Dr. Sameena Rahman [00:03:22]:

And then you have your outer lips, which is the labia majora, and your inner lips, which is the labia minor. And inside of that, right before you get to the entrance of the vagina, there's an area between the inner labia minora and the remnant of your hymen. It extends from the urethra down to the perineum. And it's a little circular piece of tissue, very tiny amount of tissue, to cause such a huge amount of distress. And it's called a vulvar vestibule. So just like a vestibule opens into a room, this vestibule opens into your vagina. And it actually causes a lot of distress for a lot of patients around the world. There are different reasons that you can get vestibulodynia, and we'll have a whole podcast on that.

Dr. Sameena Rahman [00:04:03]:

But we're going to talk about when you're born with a condition, when you're born with a condition where you have too many nerve endings at this area, and we call that congenital neuroproliferative vestibulodynia. So I'm super excited to introduce my patient, Erin Young. She is an amazing advocate for women's health, as well as trying to get the best help you need for your sexual concerns. And so first I'm going to let her introduce herself, and then we're going to talk about when she first noticed that she had a problem. And then we're going to really delve deeply into how she got to this solution that she needs. And even though it's an evolution in progress, still. Thanks, Erin. Hey, Erin, how are you?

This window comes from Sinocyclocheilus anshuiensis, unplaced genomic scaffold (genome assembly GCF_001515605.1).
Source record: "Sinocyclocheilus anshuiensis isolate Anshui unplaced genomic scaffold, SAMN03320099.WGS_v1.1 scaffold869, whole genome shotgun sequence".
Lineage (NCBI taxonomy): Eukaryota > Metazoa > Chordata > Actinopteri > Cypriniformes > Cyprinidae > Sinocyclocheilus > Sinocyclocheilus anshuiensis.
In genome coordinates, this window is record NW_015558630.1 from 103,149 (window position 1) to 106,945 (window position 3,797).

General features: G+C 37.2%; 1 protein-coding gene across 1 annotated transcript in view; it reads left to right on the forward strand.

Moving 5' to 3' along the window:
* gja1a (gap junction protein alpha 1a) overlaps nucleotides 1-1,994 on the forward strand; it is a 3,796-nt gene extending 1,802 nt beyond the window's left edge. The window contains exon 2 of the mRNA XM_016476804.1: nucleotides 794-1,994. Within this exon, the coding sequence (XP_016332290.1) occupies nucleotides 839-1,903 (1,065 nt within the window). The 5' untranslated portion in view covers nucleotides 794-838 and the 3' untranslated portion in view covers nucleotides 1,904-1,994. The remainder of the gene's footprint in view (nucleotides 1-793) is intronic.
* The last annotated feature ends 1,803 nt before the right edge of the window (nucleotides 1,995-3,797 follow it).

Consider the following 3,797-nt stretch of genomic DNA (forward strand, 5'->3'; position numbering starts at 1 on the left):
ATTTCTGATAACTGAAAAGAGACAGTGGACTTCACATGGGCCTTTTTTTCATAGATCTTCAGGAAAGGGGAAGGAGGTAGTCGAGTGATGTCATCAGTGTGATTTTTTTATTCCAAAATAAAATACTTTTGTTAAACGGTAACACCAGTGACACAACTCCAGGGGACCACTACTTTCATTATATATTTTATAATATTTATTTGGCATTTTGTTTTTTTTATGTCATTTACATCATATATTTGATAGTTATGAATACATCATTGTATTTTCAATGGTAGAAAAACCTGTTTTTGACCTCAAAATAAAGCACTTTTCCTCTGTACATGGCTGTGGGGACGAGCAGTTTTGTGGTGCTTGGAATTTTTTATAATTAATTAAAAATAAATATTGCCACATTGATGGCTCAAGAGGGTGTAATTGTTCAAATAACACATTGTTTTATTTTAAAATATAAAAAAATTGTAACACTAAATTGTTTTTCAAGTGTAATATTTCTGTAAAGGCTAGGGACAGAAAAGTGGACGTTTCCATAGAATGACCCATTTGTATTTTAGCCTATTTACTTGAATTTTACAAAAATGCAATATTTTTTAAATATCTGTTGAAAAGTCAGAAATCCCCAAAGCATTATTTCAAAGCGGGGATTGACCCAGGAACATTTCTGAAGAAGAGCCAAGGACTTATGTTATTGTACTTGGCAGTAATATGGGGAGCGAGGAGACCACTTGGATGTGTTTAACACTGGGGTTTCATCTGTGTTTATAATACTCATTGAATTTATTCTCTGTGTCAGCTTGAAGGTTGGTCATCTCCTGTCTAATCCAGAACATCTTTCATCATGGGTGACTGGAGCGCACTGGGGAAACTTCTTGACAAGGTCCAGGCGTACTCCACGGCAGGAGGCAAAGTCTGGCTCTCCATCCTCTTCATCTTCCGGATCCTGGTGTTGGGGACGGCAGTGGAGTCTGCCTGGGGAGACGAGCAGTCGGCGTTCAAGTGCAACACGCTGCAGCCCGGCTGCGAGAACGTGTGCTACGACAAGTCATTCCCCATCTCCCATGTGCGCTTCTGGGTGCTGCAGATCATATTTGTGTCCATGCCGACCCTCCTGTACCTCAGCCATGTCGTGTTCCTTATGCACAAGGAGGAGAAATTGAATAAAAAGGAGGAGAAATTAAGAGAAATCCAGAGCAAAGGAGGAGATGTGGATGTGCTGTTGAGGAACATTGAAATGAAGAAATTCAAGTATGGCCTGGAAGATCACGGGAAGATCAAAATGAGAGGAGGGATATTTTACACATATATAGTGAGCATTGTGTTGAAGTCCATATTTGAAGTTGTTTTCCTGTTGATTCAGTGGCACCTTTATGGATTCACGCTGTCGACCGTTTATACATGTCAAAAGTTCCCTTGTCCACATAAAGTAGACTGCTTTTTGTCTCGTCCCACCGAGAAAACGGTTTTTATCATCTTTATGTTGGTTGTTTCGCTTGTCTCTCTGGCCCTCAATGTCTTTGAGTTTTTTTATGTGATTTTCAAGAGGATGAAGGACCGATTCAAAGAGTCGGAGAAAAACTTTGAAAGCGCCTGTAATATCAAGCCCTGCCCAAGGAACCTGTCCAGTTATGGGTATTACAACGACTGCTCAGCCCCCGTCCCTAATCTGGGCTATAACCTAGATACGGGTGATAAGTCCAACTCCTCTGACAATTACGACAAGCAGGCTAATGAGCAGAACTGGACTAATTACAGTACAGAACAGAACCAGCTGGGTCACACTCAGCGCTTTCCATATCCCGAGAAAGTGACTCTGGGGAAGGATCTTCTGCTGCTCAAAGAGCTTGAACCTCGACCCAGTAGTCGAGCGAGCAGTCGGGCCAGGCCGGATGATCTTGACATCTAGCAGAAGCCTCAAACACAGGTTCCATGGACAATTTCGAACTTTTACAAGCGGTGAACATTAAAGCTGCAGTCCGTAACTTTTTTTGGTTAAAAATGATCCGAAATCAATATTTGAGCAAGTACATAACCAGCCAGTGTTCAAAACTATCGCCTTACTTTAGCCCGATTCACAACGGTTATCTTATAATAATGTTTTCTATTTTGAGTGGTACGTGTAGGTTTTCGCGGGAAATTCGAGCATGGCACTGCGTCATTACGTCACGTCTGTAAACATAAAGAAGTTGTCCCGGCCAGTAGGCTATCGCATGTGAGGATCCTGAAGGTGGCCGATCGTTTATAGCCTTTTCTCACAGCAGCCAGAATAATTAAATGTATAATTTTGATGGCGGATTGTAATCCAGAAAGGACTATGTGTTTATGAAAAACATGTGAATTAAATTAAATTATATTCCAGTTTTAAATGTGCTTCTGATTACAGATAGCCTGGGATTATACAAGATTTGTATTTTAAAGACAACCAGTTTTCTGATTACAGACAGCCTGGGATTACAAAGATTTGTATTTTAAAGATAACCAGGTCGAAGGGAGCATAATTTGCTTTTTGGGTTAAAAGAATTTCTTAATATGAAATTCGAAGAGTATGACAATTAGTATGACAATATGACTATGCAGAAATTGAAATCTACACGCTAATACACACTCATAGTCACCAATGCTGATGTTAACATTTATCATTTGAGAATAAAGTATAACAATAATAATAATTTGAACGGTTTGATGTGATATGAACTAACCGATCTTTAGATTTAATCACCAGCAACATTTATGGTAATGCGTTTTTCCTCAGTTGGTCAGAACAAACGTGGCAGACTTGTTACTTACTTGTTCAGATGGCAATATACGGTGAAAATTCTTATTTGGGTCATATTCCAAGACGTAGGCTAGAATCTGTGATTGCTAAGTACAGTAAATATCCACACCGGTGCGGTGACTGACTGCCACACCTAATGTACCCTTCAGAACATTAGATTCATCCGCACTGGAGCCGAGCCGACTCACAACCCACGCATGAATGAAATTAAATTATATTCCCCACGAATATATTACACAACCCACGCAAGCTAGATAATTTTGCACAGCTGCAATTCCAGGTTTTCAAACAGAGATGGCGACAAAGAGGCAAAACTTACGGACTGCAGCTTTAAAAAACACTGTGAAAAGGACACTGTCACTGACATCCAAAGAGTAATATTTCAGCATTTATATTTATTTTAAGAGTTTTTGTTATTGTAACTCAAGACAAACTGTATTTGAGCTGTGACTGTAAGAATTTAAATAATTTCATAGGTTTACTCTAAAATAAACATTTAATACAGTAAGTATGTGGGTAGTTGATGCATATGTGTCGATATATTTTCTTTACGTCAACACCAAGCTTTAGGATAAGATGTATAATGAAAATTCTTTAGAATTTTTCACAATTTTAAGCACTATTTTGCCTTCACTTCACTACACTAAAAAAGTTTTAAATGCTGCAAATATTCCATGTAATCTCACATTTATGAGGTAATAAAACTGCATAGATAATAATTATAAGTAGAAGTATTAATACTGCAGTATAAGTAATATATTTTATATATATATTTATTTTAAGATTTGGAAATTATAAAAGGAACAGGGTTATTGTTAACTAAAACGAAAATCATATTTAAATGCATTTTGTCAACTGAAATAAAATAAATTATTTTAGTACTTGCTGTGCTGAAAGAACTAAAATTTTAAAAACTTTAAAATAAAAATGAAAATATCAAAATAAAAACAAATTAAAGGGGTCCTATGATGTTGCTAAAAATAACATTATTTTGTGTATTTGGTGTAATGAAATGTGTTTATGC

Erin Young [00:04:47]:

Hi. I'm good. How are you?

Dr. Sameena Rahman [00:04:49]:

Good, good. I'm so excited that you are joining us. I know it's very hard a lot of times for patients to come on. Obviously, you agreed to this, you know, HIPAA compliance and all that stuff. We did sign off on that. But, you know, I know that you're a fierce advocate that you love talking about or like you want to help other women not suffer the way you did, basically. And so tell us a little bit about yourself and then tell us when you knew you had an issue or, and how that, and we can talk about how that evolved.

Erin Young [00:05:17]: